From Nothing to $27 Million in Eight Years
by Frank Mangravite, Ph.D.
(reprinted, with permission, from Public Works Financing)
|The water/wastewater privatization market among Connecticut
municipalities has grown from two door-opener projects in 1991 in Ridgefield and North
Haven to 10 contracts worth $22 million a year in 1997. In 1990, there was no municipal
water or wastewater system of significant size operated by a private firm.
OMI and USFOS started two projects in 1991. Three years later PSG started two projects. These four projects appeared to have established the viability of the concept of privatization among elected and appointed officials in the state. This acceptance coupled with the growing national awareness of privatization and the increased flexibility of the new IRS "management rules" transitioned the water and wastewater privatization market from a development stage into a rapid-growth stage.
In 1997, six new projects started. Danbury is expected to start operation by U.S. Filter Operating Services shortly. Most major cities are now considering the concept of privatization although some have chosen not to pursue it. The table above itemizes the Connecticut projects.
The 11 projects in the table represent fourteen treatment plants. All are wastewater plants with the exception of New London's water plant. The terms of the 1997 projects vary from 5 to 20 years with those projects that were initiated in 1995 or the first part of 1996 retaining the five-year term limit needed to avoid changing the tax status of outstanding debt under the old IRS rules.
Figure 6 shows the value of the annualized revenue of the 10 contracts signed in 1991, 1994 and 1997. No new projects occurred in 1992, 1993, 1995 and 1996. The cumulative value of the privatization market as a function of time is given in Figure 7. The total of the annualized value of the 10 projects is estimated at $22 million. The market is distributed among four firms as follows: Professional Services Group-72%, Operations Management International-4%, U.S. Filter Operating Services-19%, and United Water Services-5%.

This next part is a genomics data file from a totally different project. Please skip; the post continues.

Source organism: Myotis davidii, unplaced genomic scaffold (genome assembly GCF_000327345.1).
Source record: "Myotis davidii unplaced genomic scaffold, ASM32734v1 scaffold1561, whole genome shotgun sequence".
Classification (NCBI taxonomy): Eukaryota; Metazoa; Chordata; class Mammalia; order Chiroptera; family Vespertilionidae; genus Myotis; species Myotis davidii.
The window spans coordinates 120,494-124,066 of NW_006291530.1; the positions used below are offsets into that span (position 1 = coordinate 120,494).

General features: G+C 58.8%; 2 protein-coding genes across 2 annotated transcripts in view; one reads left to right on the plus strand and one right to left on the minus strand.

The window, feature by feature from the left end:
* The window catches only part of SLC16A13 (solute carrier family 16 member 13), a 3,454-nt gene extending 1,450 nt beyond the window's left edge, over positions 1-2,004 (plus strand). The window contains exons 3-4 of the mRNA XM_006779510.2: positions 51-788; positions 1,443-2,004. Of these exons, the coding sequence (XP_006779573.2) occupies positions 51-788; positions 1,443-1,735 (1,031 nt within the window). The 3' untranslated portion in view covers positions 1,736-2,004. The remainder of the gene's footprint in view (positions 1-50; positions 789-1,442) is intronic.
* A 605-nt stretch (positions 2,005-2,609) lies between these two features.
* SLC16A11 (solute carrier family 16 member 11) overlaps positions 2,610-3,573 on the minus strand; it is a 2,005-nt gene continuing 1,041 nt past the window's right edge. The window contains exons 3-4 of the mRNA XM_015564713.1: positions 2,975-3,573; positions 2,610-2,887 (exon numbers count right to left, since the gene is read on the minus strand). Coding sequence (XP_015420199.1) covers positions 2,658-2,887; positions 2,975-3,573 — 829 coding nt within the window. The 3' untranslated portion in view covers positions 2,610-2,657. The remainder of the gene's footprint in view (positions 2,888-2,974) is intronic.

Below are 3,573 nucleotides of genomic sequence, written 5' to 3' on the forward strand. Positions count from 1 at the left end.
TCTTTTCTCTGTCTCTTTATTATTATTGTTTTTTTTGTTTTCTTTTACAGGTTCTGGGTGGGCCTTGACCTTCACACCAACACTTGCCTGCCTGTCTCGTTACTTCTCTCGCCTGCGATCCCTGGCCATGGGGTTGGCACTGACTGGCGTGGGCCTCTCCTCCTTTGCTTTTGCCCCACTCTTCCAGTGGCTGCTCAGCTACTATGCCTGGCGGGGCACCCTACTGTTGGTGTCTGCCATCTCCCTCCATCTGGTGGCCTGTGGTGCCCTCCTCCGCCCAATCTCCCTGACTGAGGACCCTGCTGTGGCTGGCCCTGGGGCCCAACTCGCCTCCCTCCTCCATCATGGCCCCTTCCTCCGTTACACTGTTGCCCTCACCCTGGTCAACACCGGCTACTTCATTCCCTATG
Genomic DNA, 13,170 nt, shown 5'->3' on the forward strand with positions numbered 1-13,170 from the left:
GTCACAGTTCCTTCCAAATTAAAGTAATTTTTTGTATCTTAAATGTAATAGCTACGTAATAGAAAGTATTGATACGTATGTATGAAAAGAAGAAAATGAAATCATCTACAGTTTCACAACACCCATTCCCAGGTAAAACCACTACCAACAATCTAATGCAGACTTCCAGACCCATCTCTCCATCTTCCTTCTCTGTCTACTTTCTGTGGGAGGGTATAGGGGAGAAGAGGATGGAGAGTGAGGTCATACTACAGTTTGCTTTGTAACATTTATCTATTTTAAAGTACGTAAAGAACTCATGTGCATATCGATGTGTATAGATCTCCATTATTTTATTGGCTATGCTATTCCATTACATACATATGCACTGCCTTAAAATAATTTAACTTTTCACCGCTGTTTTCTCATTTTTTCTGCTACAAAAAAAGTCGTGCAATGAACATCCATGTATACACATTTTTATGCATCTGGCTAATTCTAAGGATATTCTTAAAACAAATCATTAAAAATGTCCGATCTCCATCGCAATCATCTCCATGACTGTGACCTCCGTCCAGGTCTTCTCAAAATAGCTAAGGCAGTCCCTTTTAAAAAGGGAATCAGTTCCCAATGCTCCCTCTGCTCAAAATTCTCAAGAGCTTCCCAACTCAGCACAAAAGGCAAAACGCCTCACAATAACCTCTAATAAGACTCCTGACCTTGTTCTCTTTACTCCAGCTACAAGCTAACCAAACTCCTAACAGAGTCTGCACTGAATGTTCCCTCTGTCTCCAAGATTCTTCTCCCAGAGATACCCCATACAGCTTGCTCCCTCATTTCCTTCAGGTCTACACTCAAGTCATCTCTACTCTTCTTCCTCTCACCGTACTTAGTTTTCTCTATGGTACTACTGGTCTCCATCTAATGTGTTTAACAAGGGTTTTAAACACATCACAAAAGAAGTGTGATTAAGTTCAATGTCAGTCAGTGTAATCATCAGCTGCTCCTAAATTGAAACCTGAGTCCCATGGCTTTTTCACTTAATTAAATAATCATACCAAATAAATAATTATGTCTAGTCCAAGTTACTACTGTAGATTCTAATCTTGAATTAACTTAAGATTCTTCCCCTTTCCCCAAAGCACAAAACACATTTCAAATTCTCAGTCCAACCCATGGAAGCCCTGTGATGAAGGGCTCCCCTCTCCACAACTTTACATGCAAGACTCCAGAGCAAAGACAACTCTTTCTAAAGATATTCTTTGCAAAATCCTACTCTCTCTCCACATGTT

OMI's 1997 contract with New Haven had not been put into effect as of early April, 1998. Including New Haven increases the 1997 market to $26.8 million and changes the shares to 53% for PSG; 18% for OMI; 15% for USFOS; and 4% for UWS.
In Figure 6, increases in new contract revenue, shown by the vertical bars, closely paralleled the design flow of the facilities whose operation was being contracted, shown as the line curve. This is not unexpected. However, it is also known that the unit cost of operating a treatment plant is also a function of its size. Typically, the unit operating cost-i.e. the annual operating fee per million gallons of flow-is greater for a small plant than for a large one. The annual operating costs of the 11 Connecticut projects listed above were obtained from industry sources and divided by the design flow of the treatment plant(s) to arrive at a unit operating cost for each project. Figure 8 shows the resulting unit operating costs plotted as a function of treatment plant design flow.
Below about 3 to 5 mgd, the unit cost of operation increases dramatically as the design flow decreases. For this set of data, the unit cost tripled as the design flow decreased from about 3 mgd to 0.5 mgd. Above 3 to 5 mgd, the unit cost of treatment remained relatively flat, decreasing from about $200,000 per mgd down to about $175,000 or less at 40 mgd.
The data in Figure 8 represent a variety of conditions. Three of the data points represent the aggregate design flow of two treatment plants. Two of these are data points at 19 mgd and 40 mgd (higher value). One of these is for both a water and wastewater plant. Also, services vary between each project. At least one project includes billing and collection services.
The projects are for the operation of entire treatment systems, not just the plants. The water system includes the operation of two reservoirs and a distribution system. The extent of the collection system varies widely. For example, one of the larger collection systems includes 450 miles of mains, 11 pump stations, 12 siphons, 238 tide gates, and 50,000 catch basins. One project included the payment of a significant up-front concession fee. The cost of debt to finance the concession fee was estimated and subtracted from that project's unit operating cost.
When comparing the unit costs in Figure 8 to the overall operating cost of a municipally operated system, it is important to realize that operating costs retained by the municipality are not included. These may include the costs of debt, capital improvements, maintenance, repair and replacement, billing and collection, administration, legal advice, financial audits and insurance, among others.